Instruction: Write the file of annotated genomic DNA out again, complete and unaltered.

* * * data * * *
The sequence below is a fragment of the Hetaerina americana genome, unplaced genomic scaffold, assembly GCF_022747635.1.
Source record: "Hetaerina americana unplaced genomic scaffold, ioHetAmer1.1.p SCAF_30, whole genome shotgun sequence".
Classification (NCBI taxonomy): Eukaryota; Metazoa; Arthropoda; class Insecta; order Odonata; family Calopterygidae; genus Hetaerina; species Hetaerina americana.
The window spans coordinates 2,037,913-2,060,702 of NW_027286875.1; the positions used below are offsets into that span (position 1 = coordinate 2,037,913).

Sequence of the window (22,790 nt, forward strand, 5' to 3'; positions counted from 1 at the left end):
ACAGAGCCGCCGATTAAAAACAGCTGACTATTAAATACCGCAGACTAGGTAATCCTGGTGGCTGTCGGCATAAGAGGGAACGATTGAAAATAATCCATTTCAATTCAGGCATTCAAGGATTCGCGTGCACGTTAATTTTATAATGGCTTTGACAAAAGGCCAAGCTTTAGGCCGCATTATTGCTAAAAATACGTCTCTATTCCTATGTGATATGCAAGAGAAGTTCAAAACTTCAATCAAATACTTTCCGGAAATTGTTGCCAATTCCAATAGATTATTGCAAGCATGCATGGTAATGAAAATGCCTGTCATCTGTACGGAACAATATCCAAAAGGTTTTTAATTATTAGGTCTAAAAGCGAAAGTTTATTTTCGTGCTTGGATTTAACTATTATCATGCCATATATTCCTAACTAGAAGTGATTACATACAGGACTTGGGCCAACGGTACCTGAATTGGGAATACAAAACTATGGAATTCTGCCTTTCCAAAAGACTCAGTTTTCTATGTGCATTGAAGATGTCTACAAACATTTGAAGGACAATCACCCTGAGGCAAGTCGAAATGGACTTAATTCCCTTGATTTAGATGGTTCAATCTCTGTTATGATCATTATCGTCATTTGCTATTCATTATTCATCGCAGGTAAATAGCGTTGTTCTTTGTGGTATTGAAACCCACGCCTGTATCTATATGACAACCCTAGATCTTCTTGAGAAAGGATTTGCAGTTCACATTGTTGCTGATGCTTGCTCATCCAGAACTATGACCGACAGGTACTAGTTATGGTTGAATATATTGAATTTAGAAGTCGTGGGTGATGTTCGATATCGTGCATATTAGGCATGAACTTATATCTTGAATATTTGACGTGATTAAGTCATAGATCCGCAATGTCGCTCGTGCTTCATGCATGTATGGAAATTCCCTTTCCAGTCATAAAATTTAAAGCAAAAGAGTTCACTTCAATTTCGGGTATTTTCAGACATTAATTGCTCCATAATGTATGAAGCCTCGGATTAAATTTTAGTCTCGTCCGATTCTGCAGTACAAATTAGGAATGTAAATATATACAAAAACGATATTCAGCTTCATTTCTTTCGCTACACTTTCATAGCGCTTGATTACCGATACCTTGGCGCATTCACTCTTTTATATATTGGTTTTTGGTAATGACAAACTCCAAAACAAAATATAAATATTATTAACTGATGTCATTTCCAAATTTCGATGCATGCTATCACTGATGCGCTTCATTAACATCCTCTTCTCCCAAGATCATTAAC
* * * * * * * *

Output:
The sequence below is a fragment of the Hetaerina americana genome, unplaced genomic scaffold, assembly GCF_022747635.1.
Source record: "Hetaerina americana unplaced genomic scaffold, ioHetAmer1.1.p SCAF_30, whole genome shotgun sequence".
Classification (NCBI taxonomy): Eukaryota; Metazoa; Arthropoda; class Insecta; order Odonata; family Calopterygidae; genus Hetaerina; species Hetaerina americana.
The window spans coordinates 2,037,913-2,060,702 of NW_027286875.1; the positions used below are offsets into that span (position 1 = coordinate 2,037,913).

Sequence of the window (22,790 nt, forward strand, 5' to 3'; positions counted from 1 at the left end):
ACAGAGCCGCCGATTAAAAACAGCTGACTATTAAATACCGCAGACTAGGTAATCCTGGTGGCTGTCGGCATAAGAGGGAACGATTGAAAATAATCCATTTCAATTCAGGCATTCAAGGATTCGCGTGCACGTTAATTTTATAATGGCTTTGACAAAAGGCCAAGCTTTAGGCCGCATTATTGCTAAAAATACGTCTCTATTCCTATGTGATATGCAAGAGAAGTTCAAAACTTCAATCAAATACTTTCCGGAAATTGTTGCCAATTCCAATAGATTATTGCAAGCATGCATGGTAATGAAAATGCCTGTCATCTGTACGGAACAATATCCAAAAGGTTTTTAATTATTAGGTCTAAAAGCGAAAGTTTATTTTCGTGCTTGGATTTAACTATTATCATGCCATATATTCCTAACTAGAAGTGATTACATACAGGACTTGGGCCAACGGTACCTGAATTGGGAATACAAAACTATGGAATTCTGCCTTTCCAAAAGACTCAGTTTTCTATGTGCATTGAAGATGTCTACAAACATTTGAAGGACAATCACCCTGAGGCAAGTCGAAATGGACTTAATTCCCTTGATTTAGATGGTTCAATCTCTGTTATGATCATTATCGTCATTTGCTATTCATTATTCATCGCAGGTAAATAGCGTTGTTCTTTGTGGTATTGAAACCCACGCCTGTATCTATATGACAACCCTAGATCTTCTTGAGAAAGGATTTGCAGTTCACATTGTTGCTGATGCTTGCTCATCCAGAACTATGACCGACAGGTACTAGTTATGGTTGAATATATTGAATTTAGAAGTCGTGGGTGATGTTCGATATCGTGCATATTAGGCATGAACTTATATCTTGAATATTTGACGTGATTAAGTCATAGATCCGCAATGTCGCTCGTGCTTCATGCATGTATGGAAATTCCCTTTCCAGTCATAAAATTTAAAGCAAAAGAGTTCACTTCAATTTCGGGTATTTTCAGACATTAATTGCTCCATAATGTATGAAGCCTCGGATTAAATTTTAGTCTCGTCCGATTCTGCAGTACAAATTAGGAATGTAAATATATACAAAAACGATATTCAGCTTCATTTCTTTCGCTACACTTTCATAGCGCTTGATTACCGATACCTTGGCGCATTCACTCTTTTATATATTGGTTTTTGGTAATGACAAACTCCAAAACAAAATATAAATATTATTAACTGATGTCATTTCCAAATTTCGATGCATGCTATCACTGATGCGCTTCATTAACATCCTCTTCTCCCAAGATCATTAAC